Where did life exist on Mars? NASA chooses landing site for Curiosity rover

Curiosity rover, formally known as the Mars Science Laboratory, will land at the foot of an 18,000-foot mountain in Gale crater, NASA announced Friday. The mount is expected to yield unparalleled information on where and when life might have existed on Mars.

This illustration, computer-generated from topography data and photographs, shows the view from the northwest rim of Mars's Gale crater. The oval represents the landing site for Curiosity, the Mars Science Laboratory. The mountain that intrigues geologists is above the landing ellipse.

NASA scientists announced Friday that the next Mars rover will land at the foot of a towering mountain – higher than any in the continental United States – and so dramatically layered that scientists hope to read it like a novel of Martian history, discovering where and when life might have existed on the Red Planet.

The August 2012 arrival of the roving Mars Science Laboratory, nicknamed Curiosity, represents an important moment in the history of Mars science, team members suggested.

Curiosity will land on the floor of Gale crater, a tiny landing target that would have been off-limits to previous rovers. Moreover, the rover, which is much bigger and burlier than earlier rovers, is designed easily to cover distances and climb slopes that would have sent shivers down the spine of previous rover-mission managers.

The Curiosity team has even dared to dream that, one day, Curiosity might stand atop the mysterious three-mile-high mountain in the middle of Gale crater, giving its Earthbound operators a spectacular view over the Marian landscape. The crater floor is sloped, so the southern side of the mountain rises some 15,000 feet, while the northern approach – which Curiosity will likely take – reaches closer to 18,000 feet.

This mission marks a new and growing confidence among planetary scientists. While the human spaceflight program has an uncertain future, after the ending of the space shuttle program on Thursday with the landing of Atlantis, NASA probes are becoming ever-more adept at exploring previously out-of-reach realms of the solar system, from Pluto to the surface of Saturnian moons to the scorched face of Mercury.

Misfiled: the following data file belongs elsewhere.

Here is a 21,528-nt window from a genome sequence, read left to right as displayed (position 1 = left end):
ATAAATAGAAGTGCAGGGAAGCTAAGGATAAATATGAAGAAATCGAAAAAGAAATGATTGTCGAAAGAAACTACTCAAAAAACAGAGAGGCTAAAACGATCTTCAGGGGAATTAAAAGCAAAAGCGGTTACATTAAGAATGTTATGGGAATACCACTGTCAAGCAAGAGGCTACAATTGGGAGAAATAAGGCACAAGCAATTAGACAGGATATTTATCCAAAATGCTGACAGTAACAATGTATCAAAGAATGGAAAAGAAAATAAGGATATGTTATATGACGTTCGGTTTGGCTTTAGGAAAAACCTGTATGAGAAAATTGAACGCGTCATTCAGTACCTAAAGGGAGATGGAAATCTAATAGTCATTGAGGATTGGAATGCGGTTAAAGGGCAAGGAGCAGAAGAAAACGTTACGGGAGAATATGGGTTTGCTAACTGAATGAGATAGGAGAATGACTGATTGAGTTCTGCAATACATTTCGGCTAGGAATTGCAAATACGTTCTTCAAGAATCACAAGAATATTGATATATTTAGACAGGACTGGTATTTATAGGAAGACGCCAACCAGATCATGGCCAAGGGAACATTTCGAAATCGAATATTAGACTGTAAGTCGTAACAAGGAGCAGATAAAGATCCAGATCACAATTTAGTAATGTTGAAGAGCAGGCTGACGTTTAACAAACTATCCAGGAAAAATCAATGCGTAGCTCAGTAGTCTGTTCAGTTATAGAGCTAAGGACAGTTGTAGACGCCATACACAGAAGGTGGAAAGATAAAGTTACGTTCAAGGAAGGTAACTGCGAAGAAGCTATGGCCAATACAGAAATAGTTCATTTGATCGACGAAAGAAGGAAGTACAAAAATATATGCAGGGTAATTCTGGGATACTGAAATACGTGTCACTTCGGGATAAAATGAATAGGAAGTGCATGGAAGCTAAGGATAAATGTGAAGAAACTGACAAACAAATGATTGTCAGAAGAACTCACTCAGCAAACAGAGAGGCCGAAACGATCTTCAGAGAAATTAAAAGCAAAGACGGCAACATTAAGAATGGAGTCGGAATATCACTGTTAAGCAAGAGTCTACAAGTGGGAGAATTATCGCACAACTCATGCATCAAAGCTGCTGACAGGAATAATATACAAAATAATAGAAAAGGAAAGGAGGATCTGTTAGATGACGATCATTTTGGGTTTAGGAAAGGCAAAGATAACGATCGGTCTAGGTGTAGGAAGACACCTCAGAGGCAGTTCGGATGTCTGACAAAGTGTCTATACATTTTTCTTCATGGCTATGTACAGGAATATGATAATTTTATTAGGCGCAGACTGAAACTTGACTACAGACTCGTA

Curiosity, in that way, represents a significant step toward breaking down the technological barriers that have prevented scientists from going where they want in our cosmic neighborhood.

“Geologists like to climb up cliffs, and scientists get to do this for the first time on Mars with this rover,” said Dawn Summer, a geologist at the University of California at Davis, who was a panelist at the announcement Friday. “There is an incredibly rich suite” of things to investigate, she adds, “and it is an incredibly beautiful place.”

Curiosity has been billed as NASA’s first astrobiology mission since Viking arrived on Mars in 1976. Its goal is not to find direct evidence of past life – no fossil-hunting here. Instead, it will look for where and when Mars might once have been habitable – a step further than the Opportunity and Spirit rovers went in seeking signatures of water in 2004.

The rocket holding Curiosity is set to launch from the Kennedy Space Center in Florida between Nov. 25 and Dec. 18 of this year, and the rover should arrive on Mars in August 2012.

The Gale crater landing site announced Friday was chosen from among 60 original candidate sites, which NASA had whittled down to four finalists by last summer. The clincher? The mountain sitting inside Gale crater is a mystery that may hold the history of water – and potentially life – on Mars.